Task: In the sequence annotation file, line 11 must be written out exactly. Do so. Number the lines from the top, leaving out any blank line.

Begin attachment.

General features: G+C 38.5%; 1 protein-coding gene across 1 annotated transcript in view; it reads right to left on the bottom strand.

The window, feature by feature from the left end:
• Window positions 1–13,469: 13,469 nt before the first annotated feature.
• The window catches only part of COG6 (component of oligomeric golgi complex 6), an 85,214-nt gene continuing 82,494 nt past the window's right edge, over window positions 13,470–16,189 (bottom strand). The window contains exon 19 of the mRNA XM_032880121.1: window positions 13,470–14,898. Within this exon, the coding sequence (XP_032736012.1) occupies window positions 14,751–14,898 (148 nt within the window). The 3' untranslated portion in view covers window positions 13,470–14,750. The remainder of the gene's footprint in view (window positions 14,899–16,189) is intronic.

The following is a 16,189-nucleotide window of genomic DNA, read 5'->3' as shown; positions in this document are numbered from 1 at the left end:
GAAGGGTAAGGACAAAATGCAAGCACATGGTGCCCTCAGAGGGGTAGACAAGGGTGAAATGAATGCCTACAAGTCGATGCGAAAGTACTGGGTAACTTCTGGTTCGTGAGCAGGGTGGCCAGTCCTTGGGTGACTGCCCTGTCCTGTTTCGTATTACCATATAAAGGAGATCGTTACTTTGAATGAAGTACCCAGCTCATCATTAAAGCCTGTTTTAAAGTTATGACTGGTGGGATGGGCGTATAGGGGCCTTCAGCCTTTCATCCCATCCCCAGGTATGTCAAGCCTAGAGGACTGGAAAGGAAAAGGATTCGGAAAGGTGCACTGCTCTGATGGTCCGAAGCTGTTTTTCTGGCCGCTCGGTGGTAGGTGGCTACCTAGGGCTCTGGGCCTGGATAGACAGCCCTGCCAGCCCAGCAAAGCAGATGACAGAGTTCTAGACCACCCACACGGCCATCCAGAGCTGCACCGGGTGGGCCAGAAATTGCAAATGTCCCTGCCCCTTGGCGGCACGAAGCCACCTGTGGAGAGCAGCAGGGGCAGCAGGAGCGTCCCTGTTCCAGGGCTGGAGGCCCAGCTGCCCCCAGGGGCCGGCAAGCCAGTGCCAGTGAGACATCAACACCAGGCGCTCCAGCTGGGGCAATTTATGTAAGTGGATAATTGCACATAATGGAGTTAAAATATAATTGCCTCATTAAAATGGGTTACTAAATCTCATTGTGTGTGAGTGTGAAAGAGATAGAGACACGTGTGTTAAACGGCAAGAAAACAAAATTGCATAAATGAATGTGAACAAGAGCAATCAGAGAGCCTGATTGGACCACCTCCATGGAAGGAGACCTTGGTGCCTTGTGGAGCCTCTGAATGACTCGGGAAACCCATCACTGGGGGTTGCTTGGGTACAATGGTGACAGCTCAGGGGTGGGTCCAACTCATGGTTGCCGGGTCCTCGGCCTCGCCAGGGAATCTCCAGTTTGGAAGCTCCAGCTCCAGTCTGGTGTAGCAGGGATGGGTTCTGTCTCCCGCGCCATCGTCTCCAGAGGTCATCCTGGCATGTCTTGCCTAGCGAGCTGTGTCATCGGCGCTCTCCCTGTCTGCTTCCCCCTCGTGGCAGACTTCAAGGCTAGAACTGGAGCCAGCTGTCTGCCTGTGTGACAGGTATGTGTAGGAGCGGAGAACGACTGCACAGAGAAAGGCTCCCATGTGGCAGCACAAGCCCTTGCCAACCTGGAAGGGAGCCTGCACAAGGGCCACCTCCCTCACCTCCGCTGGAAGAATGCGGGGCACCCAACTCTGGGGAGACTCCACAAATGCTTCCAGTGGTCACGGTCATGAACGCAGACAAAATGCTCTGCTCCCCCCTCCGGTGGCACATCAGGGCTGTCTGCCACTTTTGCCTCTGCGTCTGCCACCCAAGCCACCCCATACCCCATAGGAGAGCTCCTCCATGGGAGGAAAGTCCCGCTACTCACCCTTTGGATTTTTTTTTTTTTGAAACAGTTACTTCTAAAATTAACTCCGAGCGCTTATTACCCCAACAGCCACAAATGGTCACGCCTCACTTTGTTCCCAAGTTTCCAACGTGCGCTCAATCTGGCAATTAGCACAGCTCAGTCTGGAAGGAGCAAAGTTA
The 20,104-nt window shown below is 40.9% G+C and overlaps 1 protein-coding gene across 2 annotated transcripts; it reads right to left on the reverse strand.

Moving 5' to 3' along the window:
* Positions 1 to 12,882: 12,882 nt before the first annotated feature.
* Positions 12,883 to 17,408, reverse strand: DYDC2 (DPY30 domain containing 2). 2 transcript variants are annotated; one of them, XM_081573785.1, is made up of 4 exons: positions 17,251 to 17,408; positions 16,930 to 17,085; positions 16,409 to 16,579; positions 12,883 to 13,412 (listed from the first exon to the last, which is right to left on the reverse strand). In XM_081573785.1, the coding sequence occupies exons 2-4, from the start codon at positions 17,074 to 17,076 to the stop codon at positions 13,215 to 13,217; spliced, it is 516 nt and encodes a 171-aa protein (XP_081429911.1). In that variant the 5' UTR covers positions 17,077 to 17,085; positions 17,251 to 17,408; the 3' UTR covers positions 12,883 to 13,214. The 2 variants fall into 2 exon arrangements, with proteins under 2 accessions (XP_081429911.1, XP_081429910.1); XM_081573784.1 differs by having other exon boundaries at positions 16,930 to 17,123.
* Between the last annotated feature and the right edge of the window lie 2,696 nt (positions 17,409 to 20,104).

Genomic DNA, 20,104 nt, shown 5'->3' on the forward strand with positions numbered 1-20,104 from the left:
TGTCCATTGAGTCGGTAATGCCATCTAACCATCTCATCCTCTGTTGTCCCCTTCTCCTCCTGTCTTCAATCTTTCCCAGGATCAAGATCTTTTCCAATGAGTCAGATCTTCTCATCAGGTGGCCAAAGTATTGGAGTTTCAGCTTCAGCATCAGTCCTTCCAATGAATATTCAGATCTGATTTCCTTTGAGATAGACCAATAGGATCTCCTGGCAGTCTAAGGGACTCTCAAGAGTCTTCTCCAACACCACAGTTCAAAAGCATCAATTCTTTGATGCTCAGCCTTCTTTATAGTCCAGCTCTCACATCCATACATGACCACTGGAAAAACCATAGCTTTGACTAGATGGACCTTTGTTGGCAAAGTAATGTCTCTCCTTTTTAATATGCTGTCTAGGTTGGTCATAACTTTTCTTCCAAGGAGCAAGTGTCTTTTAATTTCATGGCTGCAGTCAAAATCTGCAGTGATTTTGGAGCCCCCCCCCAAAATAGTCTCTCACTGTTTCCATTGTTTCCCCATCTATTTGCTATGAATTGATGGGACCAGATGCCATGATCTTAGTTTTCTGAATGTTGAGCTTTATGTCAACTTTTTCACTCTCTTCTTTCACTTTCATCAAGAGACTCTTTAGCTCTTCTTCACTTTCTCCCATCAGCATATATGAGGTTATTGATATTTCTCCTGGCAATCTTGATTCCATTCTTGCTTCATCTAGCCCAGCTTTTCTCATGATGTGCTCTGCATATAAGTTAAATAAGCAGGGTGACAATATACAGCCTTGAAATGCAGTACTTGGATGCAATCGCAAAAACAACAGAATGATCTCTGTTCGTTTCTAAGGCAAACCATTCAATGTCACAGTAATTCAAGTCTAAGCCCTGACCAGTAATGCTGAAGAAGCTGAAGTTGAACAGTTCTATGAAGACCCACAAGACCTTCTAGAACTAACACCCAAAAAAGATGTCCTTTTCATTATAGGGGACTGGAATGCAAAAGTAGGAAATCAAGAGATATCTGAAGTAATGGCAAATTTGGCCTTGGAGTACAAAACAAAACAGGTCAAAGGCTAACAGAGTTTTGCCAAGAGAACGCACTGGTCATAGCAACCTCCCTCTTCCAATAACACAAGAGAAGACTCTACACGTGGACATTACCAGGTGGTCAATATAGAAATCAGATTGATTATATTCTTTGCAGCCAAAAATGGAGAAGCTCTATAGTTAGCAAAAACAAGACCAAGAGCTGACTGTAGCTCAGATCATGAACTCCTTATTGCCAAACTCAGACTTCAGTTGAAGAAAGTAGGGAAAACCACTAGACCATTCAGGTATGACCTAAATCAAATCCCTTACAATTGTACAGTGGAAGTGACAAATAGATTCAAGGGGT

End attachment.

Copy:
* Between the last annotated feature and the right edge of the window lie 2,696 nt (positions 17,409 to 20,104).